This project aims to building a controlled greenhouse, or for better understanding, a structure where one can maintain a given range of temperature values (°C) coming from radiation emitted by an incandescent light, as previously defined, characterizing as a kind of on-off control and a differential, which is the plotting of temperature versus time graphs assisted by MATLAB software via serial communication. That way it is possible to connect the stove with a computer and monitor parameters. In the control, it was performed using a PIC 16F877A microprocessor which enabled convert analog signals to digital, perform serial communication with the IC MAX232 and enable signal transistors. The language used in the PIC's management is Basic. There are also a cooling system realized by two coolers 12V distributed in lateral structure, being used for venting and the other for exhaust air. To find out existing temperature inside is used LM35DZ sensor. Other mechanism used in the greenhouse construction was comprised of a reed switch and a magnet; their function is in recognition of the door position where a signal is sent to a buzzer when the door is open. Beyond it exist LEDs that help to identify the operation which the stove is located. To facilitate human-machine communication is employed an LCD display that tells real-time temperature and other information. The average range of design operating without any major problems, taking into account the limitations of the construction material and structure of electrical current conduction, is approximately 65 to 70 ° C. The project is efficient in these conditions, that is, when you wish to get information from a given material to be tested at temperatures not as high. With the implementation of the greenhouse automation, facilitating the temperature control and the development of a structure that encourages correct environment for the most diverse applications.

Keywords: greenhouse, microcontroller, temperature, control, MATLAB

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9 Comparison of Different Artificial Intelligence-Based Protein Secondary Structure Prediction Methods

Authors: Jamerson Felipe Pereira Lima, Jeane Cecília Bezerra de Melo


The difficulty and cost related to obtaining of protein tertiary structure information through experimental methods, such as X-ray crystallography or NMR spectroscopy, helped raising the development of computational methods to do so. An approach used in these last is prediction of tridimensional structure based in the residue chain, however, this has been proved an NP-hard problem, due to the complexity of this process, explained by the Levinthal paradox. An alternative solution is the prediction of intermediary structures, such as the secondary structure of the protein. Artificial Intelligence methods, such as Bayesian statistics, artificial neural networks (ANN), support vector machines (SVM), among others, were used to predict protein secondary structure. Due to its good results, artificial neural networks have been used as a standard method to predict protein secondary structure. Recent published methods that use this technique, in general, achieved a Q3 accuracy between 75% and 83%, whereas the theoretical accuracy limit for protein prediction is 88%. Alternatively, to achieve better results, support vector machines prediction methods have been developed. The statistical evaluation of methods that use different AI techniques, such as ANNs and SVMs, for example, is not a trivial problem, since different training sets, validation techniques, as well as other variables can influence the behavior of a prediction method. In this study, we propose a prediction method based on artificial neural networks, which is then compared with a selected SVM method. The chosen SVM protein secondary structure prediction method is the one proposed by Huang in his work Extracting Physico chemical Features to Predict Protein Secondary Structure (2013). The developed ANN method has the same training and testing process that was used by Huang to validate his method, which comprises the use of the CB513 protein data set and three-fold cross-validation, so that the comparative analysis of the results can be made comparing directly the statistical results of each method.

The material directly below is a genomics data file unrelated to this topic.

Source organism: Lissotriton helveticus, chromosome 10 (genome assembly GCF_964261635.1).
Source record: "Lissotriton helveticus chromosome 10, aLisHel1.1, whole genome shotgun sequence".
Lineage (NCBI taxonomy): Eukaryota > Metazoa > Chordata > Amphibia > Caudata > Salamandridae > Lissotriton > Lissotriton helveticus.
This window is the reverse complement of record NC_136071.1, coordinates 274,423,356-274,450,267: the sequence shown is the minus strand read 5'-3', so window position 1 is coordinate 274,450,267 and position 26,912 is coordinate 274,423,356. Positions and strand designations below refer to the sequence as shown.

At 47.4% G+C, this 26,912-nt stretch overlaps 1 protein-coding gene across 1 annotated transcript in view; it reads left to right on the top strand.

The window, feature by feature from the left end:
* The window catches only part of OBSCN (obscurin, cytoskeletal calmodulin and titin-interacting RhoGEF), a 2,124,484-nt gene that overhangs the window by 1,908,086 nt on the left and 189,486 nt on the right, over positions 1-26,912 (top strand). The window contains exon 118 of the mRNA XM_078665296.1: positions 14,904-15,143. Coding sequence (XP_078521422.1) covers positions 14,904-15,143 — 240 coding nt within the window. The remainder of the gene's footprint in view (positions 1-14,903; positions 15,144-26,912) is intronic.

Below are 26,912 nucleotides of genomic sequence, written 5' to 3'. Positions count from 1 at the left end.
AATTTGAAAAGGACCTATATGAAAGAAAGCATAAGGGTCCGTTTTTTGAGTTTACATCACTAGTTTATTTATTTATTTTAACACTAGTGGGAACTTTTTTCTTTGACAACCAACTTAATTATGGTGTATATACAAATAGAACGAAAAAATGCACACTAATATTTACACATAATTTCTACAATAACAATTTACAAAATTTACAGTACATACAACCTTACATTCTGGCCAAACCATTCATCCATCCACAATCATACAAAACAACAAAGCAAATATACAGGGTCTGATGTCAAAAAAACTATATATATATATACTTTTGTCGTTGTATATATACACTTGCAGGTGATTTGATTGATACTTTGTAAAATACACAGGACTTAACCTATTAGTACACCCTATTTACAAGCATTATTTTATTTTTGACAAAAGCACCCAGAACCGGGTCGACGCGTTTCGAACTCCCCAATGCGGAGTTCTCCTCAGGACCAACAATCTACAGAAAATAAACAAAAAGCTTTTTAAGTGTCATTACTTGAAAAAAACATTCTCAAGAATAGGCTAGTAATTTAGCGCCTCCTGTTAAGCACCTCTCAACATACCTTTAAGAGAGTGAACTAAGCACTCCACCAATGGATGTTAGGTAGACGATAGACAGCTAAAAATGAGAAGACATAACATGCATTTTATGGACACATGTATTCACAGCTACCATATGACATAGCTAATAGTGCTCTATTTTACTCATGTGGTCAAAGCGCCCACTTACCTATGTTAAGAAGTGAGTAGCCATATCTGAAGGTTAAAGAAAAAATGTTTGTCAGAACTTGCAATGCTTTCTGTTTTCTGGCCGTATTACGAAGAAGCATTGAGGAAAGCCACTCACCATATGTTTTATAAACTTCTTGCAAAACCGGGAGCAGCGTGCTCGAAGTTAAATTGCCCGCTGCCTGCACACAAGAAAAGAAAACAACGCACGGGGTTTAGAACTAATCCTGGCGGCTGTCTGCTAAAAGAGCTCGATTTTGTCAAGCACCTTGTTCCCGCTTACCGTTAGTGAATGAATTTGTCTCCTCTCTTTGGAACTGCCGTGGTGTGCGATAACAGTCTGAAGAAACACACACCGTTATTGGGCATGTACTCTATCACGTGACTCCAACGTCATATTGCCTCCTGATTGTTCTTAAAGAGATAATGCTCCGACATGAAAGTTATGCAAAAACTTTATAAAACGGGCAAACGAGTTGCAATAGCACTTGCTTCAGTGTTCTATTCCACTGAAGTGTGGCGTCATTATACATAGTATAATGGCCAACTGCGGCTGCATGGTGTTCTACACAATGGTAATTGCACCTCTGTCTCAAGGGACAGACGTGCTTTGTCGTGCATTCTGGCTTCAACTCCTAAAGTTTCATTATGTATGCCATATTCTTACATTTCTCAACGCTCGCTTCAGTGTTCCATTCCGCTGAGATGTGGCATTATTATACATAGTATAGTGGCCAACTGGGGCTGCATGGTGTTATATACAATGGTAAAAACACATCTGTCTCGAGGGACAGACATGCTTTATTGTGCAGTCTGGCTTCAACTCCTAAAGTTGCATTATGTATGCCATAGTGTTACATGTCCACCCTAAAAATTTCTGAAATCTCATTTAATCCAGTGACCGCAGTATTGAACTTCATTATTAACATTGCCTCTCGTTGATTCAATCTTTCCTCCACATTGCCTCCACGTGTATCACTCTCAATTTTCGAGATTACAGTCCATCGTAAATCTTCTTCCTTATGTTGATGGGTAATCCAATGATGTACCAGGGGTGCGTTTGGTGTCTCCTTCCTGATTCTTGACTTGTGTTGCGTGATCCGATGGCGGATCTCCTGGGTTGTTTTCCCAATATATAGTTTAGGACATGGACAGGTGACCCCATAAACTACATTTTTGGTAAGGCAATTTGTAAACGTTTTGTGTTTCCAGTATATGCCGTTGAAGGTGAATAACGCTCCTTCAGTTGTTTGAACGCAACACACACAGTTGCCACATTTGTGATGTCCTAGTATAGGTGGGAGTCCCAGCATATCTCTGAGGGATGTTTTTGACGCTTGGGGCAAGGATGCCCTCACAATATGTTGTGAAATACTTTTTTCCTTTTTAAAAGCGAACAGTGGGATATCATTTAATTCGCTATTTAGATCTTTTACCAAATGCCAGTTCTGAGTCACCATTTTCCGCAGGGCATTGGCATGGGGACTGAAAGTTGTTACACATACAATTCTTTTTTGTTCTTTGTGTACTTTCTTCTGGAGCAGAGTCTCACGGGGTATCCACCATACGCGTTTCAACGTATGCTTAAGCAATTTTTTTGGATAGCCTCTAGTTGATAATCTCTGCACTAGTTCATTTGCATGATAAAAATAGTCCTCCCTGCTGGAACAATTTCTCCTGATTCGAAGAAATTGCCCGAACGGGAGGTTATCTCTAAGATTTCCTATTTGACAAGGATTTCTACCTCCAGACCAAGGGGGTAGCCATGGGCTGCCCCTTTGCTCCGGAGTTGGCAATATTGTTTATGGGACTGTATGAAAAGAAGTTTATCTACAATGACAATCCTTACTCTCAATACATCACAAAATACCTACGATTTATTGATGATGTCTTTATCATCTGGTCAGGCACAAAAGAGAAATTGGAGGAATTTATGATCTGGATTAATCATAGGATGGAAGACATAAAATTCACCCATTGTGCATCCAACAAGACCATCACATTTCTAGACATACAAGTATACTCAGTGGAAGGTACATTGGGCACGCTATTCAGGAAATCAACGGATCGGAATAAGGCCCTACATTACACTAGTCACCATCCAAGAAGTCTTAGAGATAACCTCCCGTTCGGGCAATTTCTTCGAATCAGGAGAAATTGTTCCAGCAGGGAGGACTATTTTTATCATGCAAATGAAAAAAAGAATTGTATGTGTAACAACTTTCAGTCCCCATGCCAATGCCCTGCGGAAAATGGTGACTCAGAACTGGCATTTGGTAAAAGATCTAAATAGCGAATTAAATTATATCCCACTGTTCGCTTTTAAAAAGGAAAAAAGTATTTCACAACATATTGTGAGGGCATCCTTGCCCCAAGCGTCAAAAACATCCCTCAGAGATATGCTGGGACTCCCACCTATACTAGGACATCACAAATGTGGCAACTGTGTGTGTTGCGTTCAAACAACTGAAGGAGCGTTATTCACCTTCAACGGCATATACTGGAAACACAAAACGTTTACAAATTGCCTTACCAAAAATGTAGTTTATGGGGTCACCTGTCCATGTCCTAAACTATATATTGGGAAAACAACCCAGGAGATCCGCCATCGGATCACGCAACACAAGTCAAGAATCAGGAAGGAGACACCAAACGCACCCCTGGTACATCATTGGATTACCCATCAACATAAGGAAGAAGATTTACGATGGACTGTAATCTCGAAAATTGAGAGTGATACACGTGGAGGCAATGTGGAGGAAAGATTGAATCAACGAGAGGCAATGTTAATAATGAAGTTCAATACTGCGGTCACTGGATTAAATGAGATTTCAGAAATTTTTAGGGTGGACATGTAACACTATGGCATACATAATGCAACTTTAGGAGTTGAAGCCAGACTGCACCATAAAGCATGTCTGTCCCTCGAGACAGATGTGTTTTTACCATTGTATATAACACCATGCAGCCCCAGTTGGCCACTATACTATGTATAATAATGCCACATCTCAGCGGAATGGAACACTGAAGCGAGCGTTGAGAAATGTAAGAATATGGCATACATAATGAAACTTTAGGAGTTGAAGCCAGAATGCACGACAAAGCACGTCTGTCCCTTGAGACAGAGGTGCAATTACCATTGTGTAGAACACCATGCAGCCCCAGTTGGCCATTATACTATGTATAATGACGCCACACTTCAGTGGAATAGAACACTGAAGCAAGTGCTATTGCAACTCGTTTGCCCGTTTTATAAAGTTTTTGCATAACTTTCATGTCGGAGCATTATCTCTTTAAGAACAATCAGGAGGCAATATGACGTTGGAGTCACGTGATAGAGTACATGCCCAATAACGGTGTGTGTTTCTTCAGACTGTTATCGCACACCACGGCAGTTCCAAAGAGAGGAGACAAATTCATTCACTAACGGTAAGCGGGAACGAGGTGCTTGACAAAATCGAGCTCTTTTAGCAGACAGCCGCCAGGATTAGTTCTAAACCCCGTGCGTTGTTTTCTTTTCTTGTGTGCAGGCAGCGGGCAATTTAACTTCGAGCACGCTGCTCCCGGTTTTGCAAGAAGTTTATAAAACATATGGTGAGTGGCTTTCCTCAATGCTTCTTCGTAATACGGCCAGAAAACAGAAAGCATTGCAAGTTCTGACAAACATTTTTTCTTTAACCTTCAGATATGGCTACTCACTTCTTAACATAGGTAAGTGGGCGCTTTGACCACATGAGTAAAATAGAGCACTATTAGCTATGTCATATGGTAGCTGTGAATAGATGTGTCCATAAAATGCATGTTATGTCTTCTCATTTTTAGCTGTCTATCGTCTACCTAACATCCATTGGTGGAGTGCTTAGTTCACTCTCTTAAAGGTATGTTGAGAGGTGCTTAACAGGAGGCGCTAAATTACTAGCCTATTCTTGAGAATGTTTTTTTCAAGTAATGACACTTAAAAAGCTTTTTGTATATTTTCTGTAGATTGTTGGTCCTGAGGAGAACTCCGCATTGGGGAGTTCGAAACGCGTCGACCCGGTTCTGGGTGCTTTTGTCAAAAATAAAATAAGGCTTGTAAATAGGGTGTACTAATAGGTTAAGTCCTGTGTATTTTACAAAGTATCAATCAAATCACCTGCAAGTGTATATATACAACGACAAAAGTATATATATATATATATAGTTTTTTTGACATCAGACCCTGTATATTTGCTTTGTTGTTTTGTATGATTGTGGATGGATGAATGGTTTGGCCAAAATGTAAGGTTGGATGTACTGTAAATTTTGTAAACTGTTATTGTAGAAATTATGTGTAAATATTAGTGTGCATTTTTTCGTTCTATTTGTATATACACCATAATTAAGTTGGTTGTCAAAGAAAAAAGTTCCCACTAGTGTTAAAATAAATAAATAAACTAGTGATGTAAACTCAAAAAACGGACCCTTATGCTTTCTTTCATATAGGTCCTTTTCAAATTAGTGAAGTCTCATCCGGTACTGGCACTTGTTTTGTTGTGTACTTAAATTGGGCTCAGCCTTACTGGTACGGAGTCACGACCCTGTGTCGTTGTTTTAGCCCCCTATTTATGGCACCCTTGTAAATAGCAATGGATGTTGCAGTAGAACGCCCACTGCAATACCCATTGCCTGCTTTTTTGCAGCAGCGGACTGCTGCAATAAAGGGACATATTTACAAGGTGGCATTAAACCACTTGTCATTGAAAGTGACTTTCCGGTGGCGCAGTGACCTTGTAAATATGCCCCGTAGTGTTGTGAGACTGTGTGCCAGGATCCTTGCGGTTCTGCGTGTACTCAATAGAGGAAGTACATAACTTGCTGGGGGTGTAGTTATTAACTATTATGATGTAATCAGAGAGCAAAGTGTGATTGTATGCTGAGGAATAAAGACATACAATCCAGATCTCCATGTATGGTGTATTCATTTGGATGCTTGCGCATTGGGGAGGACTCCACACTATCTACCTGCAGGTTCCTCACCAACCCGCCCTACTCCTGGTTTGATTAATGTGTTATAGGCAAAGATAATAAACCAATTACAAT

Keywords: artificial neural networks, protein secondary structure, protein structure prediction, support vector machines